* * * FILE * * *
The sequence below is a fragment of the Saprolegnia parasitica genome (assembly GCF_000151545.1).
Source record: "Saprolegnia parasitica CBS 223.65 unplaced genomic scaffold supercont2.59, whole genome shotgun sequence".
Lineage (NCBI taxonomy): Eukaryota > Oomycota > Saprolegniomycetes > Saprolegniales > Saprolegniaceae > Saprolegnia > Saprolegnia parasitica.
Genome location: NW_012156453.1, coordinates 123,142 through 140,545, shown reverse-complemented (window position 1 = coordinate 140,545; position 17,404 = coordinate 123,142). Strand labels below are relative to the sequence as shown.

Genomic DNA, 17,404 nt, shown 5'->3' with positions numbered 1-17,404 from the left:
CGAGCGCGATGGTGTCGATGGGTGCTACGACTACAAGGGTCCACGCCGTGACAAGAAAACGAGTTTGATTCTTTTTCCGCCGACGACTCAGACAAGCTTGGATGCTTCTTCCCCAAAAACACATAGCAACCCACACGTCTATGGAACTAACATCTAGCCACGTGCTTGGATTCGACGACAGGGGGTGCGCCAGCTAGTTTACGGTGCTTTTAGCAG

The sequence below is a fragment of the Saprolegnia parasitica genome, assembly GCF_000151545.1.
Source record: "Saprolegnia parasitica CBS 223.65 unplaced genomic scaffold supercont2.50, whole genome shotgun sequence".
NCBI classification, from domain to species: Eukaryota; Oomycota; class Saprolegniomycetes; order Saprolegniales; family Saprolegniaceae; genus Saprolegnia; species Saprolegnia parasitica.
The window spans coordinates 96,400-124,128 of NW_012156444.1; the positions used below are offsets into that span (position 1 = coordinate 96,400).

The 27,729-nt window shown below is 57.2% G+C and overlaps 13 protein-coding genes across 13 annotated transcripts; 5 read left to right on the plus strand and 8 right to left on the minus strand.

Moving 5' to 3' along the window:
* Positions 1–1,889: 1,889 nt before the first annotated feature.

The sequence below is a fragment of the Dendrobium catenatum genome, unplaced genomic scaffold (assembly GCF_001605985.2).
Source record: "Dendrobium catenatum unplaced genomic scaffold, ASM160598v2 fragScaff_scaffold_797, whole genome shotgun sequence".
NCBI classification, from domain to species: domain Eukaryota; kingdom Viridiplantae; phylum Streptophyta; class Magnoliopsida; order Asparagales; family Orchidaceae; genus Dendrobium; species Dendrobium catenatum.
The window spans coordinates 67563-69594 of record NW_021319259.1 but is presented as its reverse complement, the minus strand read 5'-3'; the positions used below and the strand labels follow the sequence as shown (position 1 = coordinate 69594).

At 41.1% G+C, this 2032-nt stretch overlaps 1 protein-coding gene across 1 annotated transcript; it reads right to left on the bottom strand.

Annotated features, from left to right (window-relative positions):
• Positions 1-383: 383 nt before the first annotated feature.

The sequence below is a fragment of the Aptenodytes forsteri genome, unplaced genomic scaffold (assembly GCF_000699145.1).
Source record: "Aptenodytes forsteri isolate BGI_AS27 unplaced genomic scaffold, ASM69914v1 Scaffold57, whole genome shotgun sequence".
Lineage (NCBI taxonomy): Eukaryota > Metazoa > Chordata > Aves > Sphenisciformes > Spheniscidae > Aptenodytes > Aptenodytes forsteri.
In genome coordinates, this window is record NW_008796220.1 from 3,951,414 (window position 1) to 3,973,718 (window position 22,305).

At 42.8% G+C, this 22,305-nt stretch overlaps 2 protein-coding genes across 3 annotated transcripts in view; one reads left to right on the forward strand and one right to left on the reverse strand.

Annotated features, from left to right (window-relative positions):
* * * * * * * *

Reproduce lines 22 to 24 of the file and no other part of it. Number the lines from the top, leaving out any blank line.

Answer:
Source record: "Aptenodytes forsteri isolate BGI_AS27 unplaced genomic scaffold, ASM69914v1 Scaffold57, whole genome shotgun sequence".
Lineage (NCBI taxonomy): Eukaryota > Metazoa > Chordata > Aves > Sphenisciformes > Spheniscidae > Aptenodytes > Aptenodytes forsteri.
In genome coordinates, this window is record NW_008796220.1 from 3,951,414 (window position 1) to 3,973,718 (window position 22,305).